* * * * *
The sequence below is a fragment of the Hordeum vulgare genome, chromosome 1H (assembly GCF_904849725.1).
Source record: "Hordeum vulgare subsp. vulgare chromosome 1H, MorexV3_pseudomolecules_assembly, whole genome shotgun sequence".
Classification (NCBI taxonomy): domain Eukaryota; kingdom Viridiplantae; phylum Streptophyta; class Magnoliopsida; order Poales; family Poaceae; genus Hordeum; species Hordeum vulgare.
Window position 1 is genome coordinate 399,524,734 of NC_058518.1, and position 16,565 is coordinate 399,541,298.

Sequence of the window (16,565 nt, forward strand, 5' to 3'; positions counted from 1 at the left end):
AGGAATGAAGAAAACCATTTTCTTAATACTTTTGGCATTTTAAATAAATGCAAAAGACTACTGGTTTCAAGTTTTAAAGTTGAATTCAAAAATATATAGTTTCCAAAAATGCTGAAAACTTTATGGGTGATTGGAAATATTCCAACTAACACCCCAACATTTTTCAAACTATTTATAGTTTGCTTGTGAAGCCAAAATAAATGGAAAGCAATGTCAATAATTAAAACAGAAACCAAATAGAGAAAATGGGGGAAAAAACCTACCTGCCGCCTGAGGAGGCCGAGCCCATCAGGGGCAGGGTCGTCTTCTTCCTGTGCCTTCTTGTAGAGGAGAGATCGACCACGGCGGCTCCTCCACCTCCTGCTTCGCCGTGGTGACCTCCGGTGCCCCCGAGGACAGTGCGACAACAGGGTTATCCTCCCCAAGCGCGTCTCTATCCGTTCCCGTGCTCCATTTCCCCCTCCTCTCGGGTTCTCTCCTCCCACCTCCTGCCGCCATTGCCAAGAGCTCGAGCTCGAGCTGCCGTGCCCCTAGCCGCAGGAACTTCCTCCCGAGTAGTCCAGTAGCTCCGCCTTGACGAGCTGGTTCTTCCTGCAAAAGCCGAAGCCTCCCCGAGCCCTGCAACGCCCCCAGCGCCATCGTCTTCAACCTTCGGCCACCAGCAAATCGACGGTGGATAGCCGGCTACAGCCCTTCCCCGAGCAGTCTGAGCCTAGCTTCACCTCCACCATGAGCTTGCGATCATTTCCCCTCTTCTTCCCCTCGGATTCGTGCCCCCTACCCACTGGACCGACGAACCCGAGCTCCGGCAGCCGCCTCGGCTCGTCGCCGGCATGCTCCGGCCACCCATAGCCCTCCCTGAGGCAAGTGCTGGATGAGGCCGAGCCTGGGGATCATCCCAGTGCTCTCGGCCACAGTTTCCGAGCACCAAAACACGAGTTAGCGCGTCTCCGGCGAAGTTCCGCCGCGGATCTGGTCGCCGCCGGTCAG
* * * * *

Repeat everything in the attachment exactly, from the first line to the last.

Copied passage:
The sequence below is a fragment of the Hordeum vulgare genome, chromosome 1H (assembly GCF_904849725.1).
Source record: "Hordeum vulgare subsp. vulgare chromosome 1H, MorexV3_pseudomolecules_assembly, whole genome shotgun sequence".
Classification (NCBI taxonomy): domain Eukaryota; kingdom Viridiplantae; phylum Streptophyta; class Magnoliopsida; order Poales; family Poaceae; genus Hordeum; species Hordeum vulgare.
Window position 1 is genome coordinate 399,524,734 of NC_058518.1, and position 16,565 is coordinate 399,541,298.

Sequence of the window (16,565 nt, forward strand, 5' to 3'; positions counted from 1 at the left end):
AGGAATGAAGAAAACCATTTTCTTAATACTTTTGGCATTTTAAATAAATGCAAAAGACTACTGGTTTCAAGTTTTAAAGTTGAATTCAAAAATATATAGTTTCCAAAAATGCTGAAAACTTTATGGGTGATTGGAAATATTCCAACTAACACCCCAACATTTTTCAAACTATTTATAGTTTGCTTGTGAAGCCAAAATAAATGGAAAGCAATGTCAATAATTAAAACAGAAACCAAATAGAGAAAATGGGGGAAAAAACCTACCTGCCGCCTGAGGAGGCCGAGCCCATCAGGGGCAGGGTCGTCTTCTTCCTGTGCCTTCTTGTAGAGGAGAGATCGACCACGGCGGCTCCTCCACCTCCTGCTTCGCCGTGGTGACCTCCGGTGCCCCCGAGGACAGTGCGACAACAGGGTTATCCTCCCCAAGCGCGTCTCTATCCGTTCCCGTGCTCCATTTCCCCCTCCTCTCGGGTTCTCTCCTCCCACCTCCTGCCGCCATTGCCAAGAGCTCGAGCTCGAGCTGCCGTGCCCCTAGCCGCAGGAACTTCCTCCCGAGTAGTCCAGTAGCTCCGCCTTGACGAGCTGGTTCTTCCTGCAAAAGCCGAAGCCTCCCCGAGCCCTGCAACGCCCCCAGCGCCATCGTCTTCAACCTTCGGCCACCAGCAAATCGACGGTGGATAGCCGGCTACAGCCCTTCCCCGAGCAGTCTGAGCCTAGCTTCACCTCCACCATGAGCTTGCGATCATTTCCCCTCTTCTTCCCCTCGGATTCGTGCCCCCTACCCACTGGACCGACGAACCCGAGCTCCGGCAGCCGCCTCGGCTCGTCGCCGGCATGCTCCGGCCACCCATAGCCCTCCCTGAGGCAAGTGCTGGATGAGGCCGAGCCTGGGGATCATCCCAGTGCTCTCGGCCACAGTTTCCGAGCACCAAAACACGAGTTAGCGCGTCTCCGGCGAAGTTCCGCCGCGGATCTGGTCGCCGCCGGTCAG